Iodine deficiency is generally recognized as the most commonly preventable cause of mental retardation and the most common cause of endocrinopathy (goiter and primary hypothyroidism). Iodine deficiency becomes particularly critical in pregnancy due to the consequences for neurological damage during fetal development as well as during lactation. The safety of therapeutic doses of iodine above the established safe upper limit of 1 mg is evident in the lack of toxicity in the Japanese population that consumes 25 times the median intake of iodine consumption in the United States. Japan’s population suffers no demonstrable increased incidence of autoimmune thyroiditis or hypothyroidism. Studies using 3.0- to 6.0-mg doses to effectively treat fibrocystic breast disease may reveal an important role for iodine in maintaining normal breast tissue architecture and function. Iodine may also have important antioxidant functions in breast tissue and other tissues that concentrate iodine via the sodium iodide symporter.
4: J Endocrinol Invest. 2008 Mar;31(3):243-50.
A five-year follow-up study of goiter and thyroid nodules in three regions with different iodine intakes in China.
Institute of Endocrinology, First Hospital Affiliated to China Medical University, Shenyang, Liaoning Province, PR China.
OBJECTIVE: The association between iodine status and the prevalence of goiter and thyroid nodules has been well established but the extent to which different iodine intake levels influence the incidence of goiter and thyroid nodules is unclear. The aim of the study was to determine the incidence of goiter and thyroid nodules in 3 regions with different iodine intake levels: mildly deficient, more than adequate, and excessive. DESIGN, PATIENTS AND MEASUREMENTS: Of the 3385 unselected subjects enrolled in 1999 in Panshan, Zhangwu, and Huanghua where median urinary iodine excretion (UIE) was 83.5 microg/l, 242.9 microg/l, and 650.9 microg/l, respectively, 2708 (80.0%) participated in the follow-up study in 2004. The examinations of thyroid ultrasonography, thyroid function, thyroid autoantibodies and UIE were performed at baseline and follow-up.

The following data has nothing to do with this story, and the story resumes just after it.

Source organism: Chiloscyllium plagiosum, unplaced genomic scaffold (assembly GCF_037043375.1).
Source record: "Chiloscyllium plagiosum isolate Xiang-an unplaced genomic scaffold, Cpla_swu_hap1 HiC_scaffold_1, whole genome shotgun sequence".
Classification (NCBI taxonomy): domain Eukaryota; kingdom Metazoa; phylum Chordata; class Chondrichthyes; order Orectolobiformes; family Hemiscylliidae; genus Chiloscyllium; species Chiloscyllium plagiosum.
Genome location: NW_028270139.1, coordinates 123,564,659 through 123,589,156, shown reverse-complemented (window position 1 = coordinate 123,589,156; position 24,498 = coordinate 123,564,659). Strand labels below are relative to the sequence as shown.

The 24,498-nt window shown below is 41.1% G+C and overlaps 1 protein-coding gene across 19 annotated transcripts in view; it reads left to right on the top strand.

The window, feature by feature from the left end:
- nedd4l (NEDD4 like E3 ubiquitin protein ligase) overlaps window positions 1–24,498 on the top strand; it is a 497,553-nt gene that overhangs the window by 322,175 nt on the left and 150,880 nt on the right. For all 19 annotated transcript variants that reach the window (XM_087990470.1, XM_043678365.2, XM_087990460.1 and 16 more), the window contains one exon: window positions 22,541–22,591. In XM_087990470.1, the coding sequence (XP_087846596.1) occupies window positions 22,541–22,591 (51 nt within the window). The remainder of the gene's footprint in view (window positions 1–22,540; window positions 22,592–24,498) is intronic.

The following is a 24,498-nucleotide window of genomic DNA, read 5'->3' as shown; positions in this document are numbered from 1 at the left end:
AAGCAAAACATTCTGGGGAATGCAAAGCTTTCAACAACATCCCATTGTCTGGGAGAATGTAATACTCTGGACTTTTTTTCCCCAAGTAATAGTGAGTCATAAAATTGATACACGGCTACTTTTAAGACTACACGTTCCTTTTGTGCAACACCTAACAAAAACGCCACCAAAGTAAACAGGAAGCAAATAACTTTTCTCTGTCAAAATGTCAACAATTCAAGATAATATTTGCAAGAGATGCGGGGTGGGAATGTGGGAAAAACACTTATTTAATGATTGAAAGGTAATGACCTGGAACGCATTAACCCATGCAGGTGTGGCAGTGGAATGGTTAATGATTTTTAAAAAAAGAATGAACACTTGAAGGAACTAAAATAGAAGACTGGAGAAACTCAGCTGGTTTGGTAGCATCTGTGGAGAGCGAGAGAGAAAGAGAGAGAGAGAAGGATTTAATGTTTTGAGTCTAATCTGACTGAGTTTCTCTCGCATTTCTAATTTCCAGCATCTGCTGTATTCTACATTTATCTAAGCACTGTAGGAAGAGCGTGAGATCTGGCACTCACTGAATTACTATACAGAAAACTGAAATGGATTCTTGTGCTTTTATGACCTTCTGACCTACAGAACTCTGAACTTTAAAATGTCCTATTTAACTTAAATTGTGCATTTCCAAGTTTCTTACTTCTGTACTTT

- RESULTS: The cumulative incidence of diffuse goiter was 7.1%, 4.4%, and 6.9%, respectively, higher in Panshan and Huanghua than in Zhangwu (p=0.013 and p=0.015) and that of nodular goiter was 5.0%, 2.4%, and 0.8%, respectively, declining with increasing iodine intake levels (p<0.001). Mild iodine deficiency, chronic iodine excess as well as positive thyroid autoantibodies were associated with the occurrence of goiter [Logistic regression: odds ratio (OR)=1.83 (95% confidence interval (CI) 1.26-2.65), OR=1.46 (95% CI 1.01-2.11) and OR=1.68 (95% CI 1.14-2.48), respectively]. The cumulative incidence of single nodule was 4.0%, 5.7%, and 5.6%, respectively and that of multiple nodules was 0.4%, 1.2%, and 1.0%, respectively.
- CONCLUSIONS: The relationship between iodine and the risk for the occurrence of diffuse goiter shows a U-shaped curve. Nodular goiters are more prevalent in iodine-deficient areas.
PMID: 18401207 [PubMed – indexed for MEDLINE]
6: J Clin Apher. 2008;23(2):92-5.
Refractory thyrotoxicosis induced by iodinated contrast agents treated with therapeutic plasma exchange. A case report.
Service of Endocrinology, Regina Elena Cancer Institute, Rome, Italy.
Excess free iodide in the blood (ingested or injected) may cause thyrotoxicosis in patients at risk. Iodinated contrast solutions contain small amounts of free iodide and may be of significance for patients affected by Graves’ disease, multinodular goiter or living in areas of iodine deficiency. Herein, we report a 57 elderly woman with a clinical history of multinodular goiter presented with a thyrotoxicosis induced by an iodinate contrast agent used during computed tomography scan. Because of the patient’s resistance to conventional antithyroid drugs, she was treated with therapeutic plasma exchange (TPE). TPE is used in the treatment of several immunologic and nonimmunologic disorders. Temporary improvement after TPE in cases with thyrotoxicosis has been reported. In our patient’s case, we observed an improvement in the thyroid hormone laboratory values as well as clinical findings. TPE can be an addition treatment when standard therapies for thyrotoxicosis fail providing the clinician with an adjuvant tool for rapid preparation of such a patient for thyroidectomy surgery. (c) 2008 Wiley-Liss, Inc.